PITTSBURGH - DECEMBER 19: Antonio Cromartie #31 of the New York Jets is tackled by Stevenson Sylvester #55 of the Pittsburgh Steelers during the game on December 19 2010 at Heinz Field in Pittsburgh Pennsylvania. (Photo by Jared Wickerham/Getty Images)
We liked what we heard from Stevenson Sylvester in the interview we did with him this spring. Part of it was about his focus. In losing captain and longtime starter James Farrior, leadership will be lacking on the defensive side of the ball. Sylvester heads into training camp as the back-up to starting buck inside linebacker Larry Foote, and could find himself in a starting role at some point.
He's going to have to look both up at Foote and down at rookie Sean Spence, who was said to have looked pretty good at the buck position during OTAs and minicamps.
The Steelers drafted Spence, saying he would be groomed to play the mack linebacker spot, behind starter Lawrence Timmons. As any smart staff would do, though, they used him in a few different roles, but they saw enough to suggest Spence could potentially play what's more commonly seem as a strong-side, gap-filling buck instead of the flow-to-the-ball mack spot.
Sylvester has been with the team for the last three years, getting his first start last year against New England. While Sylvester didn't look his best during that game, he played a good number of snaps in Week 9 against Baltimore, and held his own a bit more.
It's difficult to see Foote being replaced any time soon. His experience in the defense is a critical component to the position. It is responsible for pre-snap adjustments and communication with the other 10 defenders on the field. While Sylvester continues to learn those nuances, the battle between he and Spence will come more in sub-package possibilities. Spence is the better athlete of the two, but is smaller and has far less experience in the terminology of the defense and the players around him.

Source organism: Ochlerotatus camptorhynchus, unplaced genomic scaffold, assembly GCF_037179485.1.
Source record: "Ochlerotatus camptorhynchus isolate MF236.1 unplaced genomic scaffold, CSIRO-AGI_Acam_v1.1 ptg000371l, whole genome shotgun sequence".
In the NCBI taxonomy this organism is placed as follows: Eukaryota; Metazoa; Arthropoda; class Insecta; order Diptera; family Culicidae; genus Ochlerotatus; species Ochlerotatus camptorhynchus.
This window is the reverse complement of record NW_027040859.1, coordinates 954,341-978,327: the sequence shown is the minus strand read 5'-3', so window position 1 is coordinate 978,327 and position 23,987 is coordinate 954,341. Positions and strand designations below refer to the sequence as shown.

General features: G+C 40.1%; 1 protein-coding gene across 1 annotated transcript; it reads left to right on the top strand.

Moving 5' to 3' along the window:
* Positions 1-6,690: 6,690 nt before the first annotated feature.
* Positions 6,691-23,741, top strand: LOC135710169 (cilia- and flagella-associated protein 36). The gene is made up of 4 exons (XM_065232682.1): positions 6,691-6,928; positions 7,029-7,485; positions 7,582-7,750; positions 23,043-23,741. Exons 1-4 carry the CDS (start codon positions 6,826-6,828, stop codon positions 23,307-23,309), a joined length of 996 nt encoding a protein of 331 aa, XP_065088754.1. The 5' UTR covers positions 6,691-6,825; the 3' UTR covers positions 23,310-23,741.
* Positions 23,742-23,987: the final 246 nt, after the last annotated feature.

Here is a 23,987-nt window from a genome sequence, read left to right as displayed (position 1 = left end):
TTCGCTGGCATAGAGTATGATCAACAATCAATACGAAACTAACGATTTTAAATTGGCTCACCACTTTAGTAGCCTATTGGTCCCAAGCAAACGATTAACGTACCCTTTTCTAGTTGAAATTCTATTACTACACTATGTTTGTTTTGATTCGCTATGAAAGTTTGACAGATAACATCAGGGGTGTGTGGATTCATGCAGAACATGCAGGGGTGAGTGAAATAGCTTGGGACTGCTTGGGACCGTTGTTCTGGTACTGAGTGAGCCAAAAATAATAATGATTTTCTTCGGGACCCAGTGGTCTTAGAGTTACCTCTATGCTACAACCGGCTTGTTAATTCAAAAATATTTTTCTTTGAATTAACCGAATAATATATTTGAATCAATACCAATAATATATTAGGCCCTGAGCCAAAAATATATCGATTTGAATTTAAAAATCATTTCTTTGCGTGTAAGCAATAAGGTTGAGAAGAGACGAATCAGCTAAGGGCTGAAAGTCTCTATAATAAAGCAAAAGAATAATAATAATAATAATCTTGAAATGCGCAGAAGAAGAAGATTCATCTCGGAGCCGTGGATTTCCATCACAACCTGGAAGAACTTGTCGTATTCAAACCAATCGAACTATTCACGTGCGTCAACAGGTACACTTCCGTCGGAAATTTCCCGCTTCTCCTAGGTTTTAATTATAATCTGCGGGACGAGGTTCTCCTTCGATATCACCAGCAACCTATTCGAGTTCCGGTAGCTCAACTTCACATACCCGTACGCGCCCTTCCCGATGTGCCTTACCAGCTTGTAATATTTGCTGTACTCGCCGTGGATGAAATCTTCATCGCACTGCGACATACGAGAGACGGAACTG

Spence's skill is really in coverage, and his size almost suggests he's a really large safety as opposed to even a weakside linebacker. Steelers coach Mike Tomlin loves athletes, and the selection of Spence, not to mention the selection of Timmons (his first-ever draft pick in 2007), another smaller but insanely athletic linebacker, confirms that.
As far as the nickel package goes, Foote was off the field in that spot last year. Both Sylvester and Spence are faster than Foote is, and the competition between the two will most likely come on passing downs, when the distinction between mack and buck grays a bit.
Seeing the two of them do battle will probably bleed from camp into the season, and could even extend to next season, when Foote likely will not be back in a Steelers uniform.
Odds favor Sylvester by a bit at this point, but it's hard to keep a good athlete off the field. Spence could see time this year in specialty situations.